It is high time for the Diet to start debating the issues that matter most for the nation. That was the strongest impression we got after listening to the questioning by party representatives that began on October 28.
Issues brought up in the questioning of top government officials included problems related to the COVID-19 pandemic, rejection of some of the new nominees for the Science Council of Japan, and the goal of achieving zero greenhouse gas emissions by 2050.
On the other hand, questioners totally ignored other critical issues. Most conspicuously, members of both the ruling and opposition parties hardly even touched on the defense of Japan. Is it really proper for Japan’s parliament to act in such cavalier fashion?
The most important duty of a national government is to protect its citizens and defend its land, seas and air. Political parties and Diet members should not be avoiding issues related to defense and national security.
Be that as it may, there were no questions related to the Senkaku Islands. None of the questioners discussed China and Russia or the menace posed by North Korean nuclear weapons and missiles. Nor did they offer any policies for protecting the Japanese people.
The only Diet member to raise the problem of repeated intrusions by Chinese government ships into Japanese territorial waters near the Senkakus was Tetsuro Fukuyama of the Constitutional Democratic Party. Even Fukuyama’s questioning only dealt with how Japan was responding diplomatically to these Chinese provocations. However, Japan needs to bolster both its diplomacy and defense capabilities to be able to deal with this threat.
The fact is that Chinese government ships have been becoming more aggressive, lingering in Japanese waters longer than ever in the past, and chasing and driving off Japanese fishermen. A Chinese navy vessel operating in waters near the Senkaku Islands even had the temerity to order a Japanese Coast Guard aircraft to “leave Chinese airspace.” All these incidents constitute grave violations of Japanese sovereignty.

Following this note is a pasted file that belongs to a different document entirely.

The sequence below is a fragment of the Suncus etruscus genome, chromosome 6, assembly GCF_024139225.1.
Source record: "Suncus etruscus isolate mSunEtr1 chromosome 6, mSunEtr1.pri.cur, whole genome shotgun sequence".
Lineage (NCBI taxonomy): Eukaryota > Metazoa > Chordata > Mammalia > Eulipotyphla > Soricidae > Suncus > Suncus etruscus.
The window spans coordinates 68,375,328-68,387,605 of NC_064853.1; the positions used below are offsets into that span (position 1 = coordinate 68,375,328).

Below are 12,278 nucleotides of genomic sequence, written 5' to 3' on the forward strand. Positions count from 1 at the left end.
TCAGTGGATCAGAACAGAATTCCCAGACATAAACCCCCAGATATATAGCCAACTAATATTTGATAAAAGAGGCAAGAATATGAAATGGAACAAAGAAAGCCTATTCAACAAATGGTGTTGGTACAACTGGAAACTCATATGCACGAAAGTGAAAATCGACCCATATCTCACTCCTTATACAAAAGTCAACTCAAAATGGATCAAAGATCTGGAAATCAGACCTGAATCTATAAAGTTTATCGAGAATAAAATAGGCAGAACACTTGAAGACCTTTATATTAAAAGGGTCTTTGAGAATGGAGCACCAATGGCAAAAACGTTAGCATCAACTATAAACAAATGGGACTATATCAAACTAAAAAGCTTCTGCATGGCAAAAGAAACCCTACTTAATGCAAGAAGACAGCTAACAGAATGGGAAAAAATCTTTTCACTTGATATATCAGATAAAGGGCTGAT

Furthermore, only two Liberal-Democratic Party Diet members, namely Seiko Noda and Hiroshige Seko, brought up the Free and Open Indo-Pacific concept that the government is promoting.
Concerning the Science Council of Japan controversy, representatives from Constitutional Democratic Party and Japan Communist Party called for the government to reverse its decision, while the representative of Nippon Isshin (Japan Innovation) Party said that it should be considered as part of overall administrative reform.
Although the prime minister indisputably has the right to approve or disapprove nominations, the public is due a bit more explanation about why he made the decision he did, as well as the analytical process that led him to that decision.
Unfortunately, the Diet did not even debate the opposition of Council members to military-related science and technology research and the impact of their opposition on efforts to improve Japan’s security posture.
The Science Council has stated that it continues to stand by its declaration of 2017 that it “absolutely would not” condone military-related science and technology research. Such a position defies common sense, since it effectively rejects the development of any deterrent to forestall invasion or attack by foreign adversaries.
We would hope that for the sake of the Japanese people the Diet would clearly recognize military-related science and technology research designed to protect the public. That means also reforming the system so that we never end up helping to bolster the very same Chinese and North Korean militaries that pose a direct threat to Japan.
(Read the editorial here in Japanese.)
Author: Editorial Board, The Sankei Shimbun